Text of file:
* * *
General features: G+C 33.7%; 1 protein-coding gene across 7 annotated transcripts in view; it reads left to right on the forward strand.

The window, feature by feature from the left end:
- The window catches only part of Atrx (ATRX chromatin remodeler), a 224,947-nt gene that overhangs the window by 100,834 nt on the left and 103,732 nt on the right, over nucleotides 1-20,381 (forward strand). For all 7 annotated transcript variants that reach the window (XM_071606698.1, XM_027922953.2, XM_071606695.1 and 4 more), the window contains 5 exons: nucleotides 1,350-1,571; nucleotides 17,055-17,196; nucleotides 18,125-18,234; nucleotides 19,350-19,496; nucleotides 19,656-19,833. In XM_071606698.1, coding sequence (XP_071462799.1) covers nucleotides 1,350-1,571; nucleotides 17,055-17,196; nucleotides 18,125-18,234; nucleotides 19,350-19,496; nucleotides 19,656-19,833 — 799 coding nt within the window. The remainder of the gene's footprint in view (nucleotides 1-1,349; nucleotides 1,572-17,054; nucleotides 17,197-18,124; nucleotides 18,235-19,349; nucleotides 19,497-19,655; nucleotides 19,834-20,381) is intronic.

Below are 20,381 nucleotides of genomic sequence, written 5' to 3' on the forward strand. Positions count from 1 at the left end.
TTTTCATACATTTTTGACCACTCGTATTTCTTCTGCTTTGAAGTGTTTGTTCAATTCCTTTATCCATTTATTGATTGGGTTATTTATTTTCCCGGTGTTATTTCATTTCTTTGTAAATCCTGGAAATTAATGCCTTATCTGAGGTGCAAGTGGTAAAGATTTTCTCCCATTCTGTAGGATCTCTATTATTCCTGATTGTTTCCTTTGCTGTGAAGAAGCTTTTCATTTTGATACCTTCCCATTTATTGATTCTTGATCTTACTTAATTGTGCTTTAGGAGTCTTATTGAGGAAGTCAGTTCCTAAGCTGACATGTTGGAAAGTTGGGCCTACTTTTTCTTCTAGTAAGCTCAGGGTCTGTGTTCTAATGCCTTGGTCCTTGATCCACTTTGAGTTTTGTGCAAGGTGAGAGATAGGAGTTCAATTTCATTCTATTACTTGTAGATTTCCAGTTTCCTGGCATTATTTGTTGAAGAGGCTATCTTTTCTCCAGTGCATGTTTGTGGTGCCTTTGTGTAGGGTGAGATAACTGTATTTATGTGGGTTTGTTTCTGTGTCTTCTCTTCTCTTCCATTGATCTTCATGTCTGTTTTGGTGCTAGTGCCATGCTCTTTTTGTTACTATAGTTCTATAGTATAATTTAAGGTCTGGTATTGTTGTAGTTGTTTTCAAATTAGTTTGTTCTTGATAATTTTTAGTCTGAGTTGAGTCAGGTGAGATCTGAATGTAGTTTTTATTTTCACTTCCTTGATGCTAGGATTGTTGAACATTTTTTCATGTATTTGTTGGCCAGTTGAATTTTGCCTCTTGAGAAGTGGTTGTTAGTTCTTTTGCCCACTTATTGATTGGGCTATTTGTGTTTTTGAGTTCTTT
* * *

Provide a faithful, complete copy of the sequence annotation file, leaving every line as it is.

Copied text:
General features: G+C 33.7%; 1 protein-coding gene across 7 annotated transcripts in view; it reads left to right on the forward strand.

The window, feature by feature from the left end:
- The window catches only part of Atrx (ATRX chromatin remodeler), a 224,947-nt gene that overhangs the window by 100,834 nt on the left and 103,732 nt on the right, over nucleotides 1-20,381 (forward strand). For all 7 annotated transcript variants that reach the window (XM_071606698.1, XM_027922953.2, XM_071606695.1 and 4 more), the window contains 5 exons: nucleotides 1,350-1,571; nucleotides 17,055-17,196; nucleotides 18,125-18,234; nucleotides 19,350-19,496; nucleotides 19,656-19,833. In XM_071606698.1, coding sequence (XP_071462799.1) covers nucleotides 1,350-1,571; nucleotides 17,055-17,196; nucleotides 18,125-18,234; nucleotides 19,350-19,496; nucleotides 19,656-19,833 — 799 coding nt within the window. The remainder of the gene's footprint in view (nucleotides 1-1,349; nucleotides 1,572-17,054; nucleotides 17,197-18,124; nucleotides 18,235-19,349; nucleotides 19,497-19,655; nucleotides 19,834-20,381) is intronic.

Below are 20,381 nucleotides of genomic sequence, written 5' to 3' on the forward strand. Positions count from 1 at the left end.
TTTTCATACATTTTTGACCACTCGTATTTCTTCTGCTTTGAAGTGTTTGTTCAATTCCTTTATCCATTTATTGATTGGGTTATTTATTTTCCCGGTGTTATTTCATTTCTTTGTAAATCCTGGAAATTAATGCCTTATCTGAGGTGCAAGTGGTAAAGATTTTCTCCCATTCTGTAGGATCTCTATTATTCCTGATTGTTTCCTTTGCTGTGAAGAAGCTTTTCATTTTGATACCTTCCCATTTATTGATTCTTGATCTTACTTAATTGTGCTTTAGGAGTCTTATTGAGGAAGTCAGTTCCTAAGCTGACATGTTGGAAAGTTGGGCCTACTTTTTCTTCTAGTAAGCTCAGGGTCTGTGTTCTAATGCCTTGGTCCTTGATCCACTTTGAGTTTTGTGCAAGGTGAGAGATAGGAGTTCAATTTCATTCTATTACTTGTAGATTTCCAGTTTCCTGGCATTATTTGTTGAAGAGGCTATCTTTTCTCCAGTGCATGTTTGTGGTGCCTTTGTGTAGGGTGAGATAACTGTATTTATGTGGGTTTGTTTCTGTGTCTTCTCTTCTCTTCCATTGATCTTCATGTCTGTTTTGGTGCTAGTGCCATGCTCTTTTTGTTACTATAGTTCTATAGTATAATTTAAGGTCTGGTATTGTTGTAGTTGTTTTCAAATTAGTTTGTTCTTGATAATTTTTAGTCTGAGTTGAGTCAGGTGAGATCTGAATGTAGTTTTTATTTTCACTTCCTTGATGCTAGGATTGTTGAACATTTTTTCATGTATTTGTTGGCCAGTTGAATTTTGCCTCTTGAGAAGTGGTTGTTAGTTCTTTTGCCCACTTATTGATTGGGCTATTTGTGTTTTTGAGTTCTTT